Honest, fellers, don't buther 'im - next time I'll bring five-in-ones!
Честно, ребята, не забивайте его - в следующий раз я привезу рацион "пять-в-одном"!
The 5-in-1 Ration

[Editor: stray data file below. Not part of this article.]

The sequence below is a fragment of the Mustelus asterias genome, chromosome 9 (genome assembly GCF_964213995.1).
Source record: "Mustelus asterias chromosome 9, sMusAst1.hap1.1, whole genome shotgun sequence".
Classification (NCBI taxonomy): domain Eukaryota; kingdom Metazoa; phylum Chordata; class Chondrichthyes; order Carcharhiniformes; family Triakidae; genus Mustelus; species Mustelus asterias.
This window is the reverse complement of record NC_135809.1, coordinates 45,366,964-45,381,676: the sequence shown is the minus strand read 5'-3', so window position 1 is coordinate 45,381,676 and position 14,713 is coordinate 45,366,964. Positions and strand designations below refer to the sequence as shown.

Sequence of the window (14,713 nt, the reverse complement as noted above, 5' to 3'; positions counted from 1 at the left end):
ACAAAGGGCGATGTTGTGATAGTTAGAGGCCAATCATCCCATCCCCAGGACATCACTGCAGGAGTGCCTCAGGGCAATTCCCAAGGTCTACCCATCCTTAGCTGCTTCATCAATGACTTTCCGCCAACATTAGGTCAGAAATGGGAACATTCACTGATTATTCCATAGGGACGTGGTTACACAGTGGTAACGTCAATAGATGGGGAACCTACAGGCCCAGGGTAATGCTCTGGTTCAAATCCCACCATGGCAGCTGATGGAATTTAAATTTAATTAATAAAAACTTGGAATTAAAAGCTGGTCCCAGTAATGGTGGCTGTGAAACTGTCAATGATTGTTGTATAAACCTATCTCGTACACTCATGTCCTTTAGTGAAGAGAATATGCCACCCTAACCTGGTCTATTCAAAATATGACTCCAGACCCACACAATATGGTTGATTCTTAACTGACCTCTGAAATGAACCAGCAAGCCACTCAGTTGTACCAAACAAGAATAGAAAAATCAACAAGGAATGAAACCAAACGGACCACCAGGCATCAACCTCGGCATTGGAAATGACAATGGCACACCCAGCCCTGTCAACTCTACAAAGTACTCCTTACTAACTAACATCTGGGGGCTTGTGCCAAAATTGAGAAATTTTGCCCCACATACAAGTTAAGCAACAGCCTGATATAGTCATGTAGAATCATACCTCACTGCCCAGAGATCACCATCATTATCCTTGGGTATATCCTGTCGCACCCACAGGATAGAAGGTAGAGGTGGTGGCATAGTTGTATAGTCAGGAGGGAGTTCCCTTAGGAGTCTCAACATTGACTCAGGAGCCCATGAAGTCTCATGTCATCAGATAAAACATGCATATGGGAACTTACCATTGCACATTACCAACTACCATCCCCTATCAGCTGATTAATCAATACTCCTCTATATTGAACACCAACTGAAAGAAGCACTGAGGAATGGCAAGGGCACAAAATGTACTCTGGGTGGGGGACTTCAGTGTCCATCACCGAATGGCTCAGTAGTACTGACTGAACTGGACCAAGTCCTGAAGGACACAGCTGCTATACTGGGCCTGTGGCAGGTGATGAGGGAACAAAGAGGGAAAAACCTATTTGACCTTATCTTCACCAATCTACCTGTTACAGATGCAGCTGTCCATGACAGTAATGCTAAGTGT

World War historians, who had no reason to foresee that the title would re-emerge to designate the postwar group ration, classified the 5-in-1 with the jungle and mountain rations, described its "short life," and ultimately considered that it, too, had passed into obsolescence. Of the three, the 5-in-1 was the only ration that was strictly a development of the SR&DL. As introduced early in 1942, it was intended to provide a specialized ration for motorized combat groups operating in desert areas. The goal of this development was a ration that would be convenient to issue and could be prepared by small groups of men with a minimum of cooking equipment and skill. Another objective was to furnish sufficient food to take care of five men for one day. The first specification for a 5-in-1 ration proposed a unit of three menus, each consisting basically of B ration components such as Army spread, vegetables, meat combinations, evaporated milk, fruit juice, fruits, dehydrated soups, cereal, and beverages as well as such common items as biscuits, hard candy, salt, sugar, and toilet paper. These items were packed as a group, with noncanned components placed in a separate carton overpacked in a larger carton with the canned products. Menus were inclosed in the carton as a guide in the selection of meals. Extensive procurement based on these requirements ended in 1943 when the 10-in-1 was introduced. Use of 5-in-1 stocks continued throughout the war, however, and the ration was still winning praise when hostilities ended. The specification remained in effect and later became the basis for the postwar revision under which the 5-in-1 nomenclature was reestablished.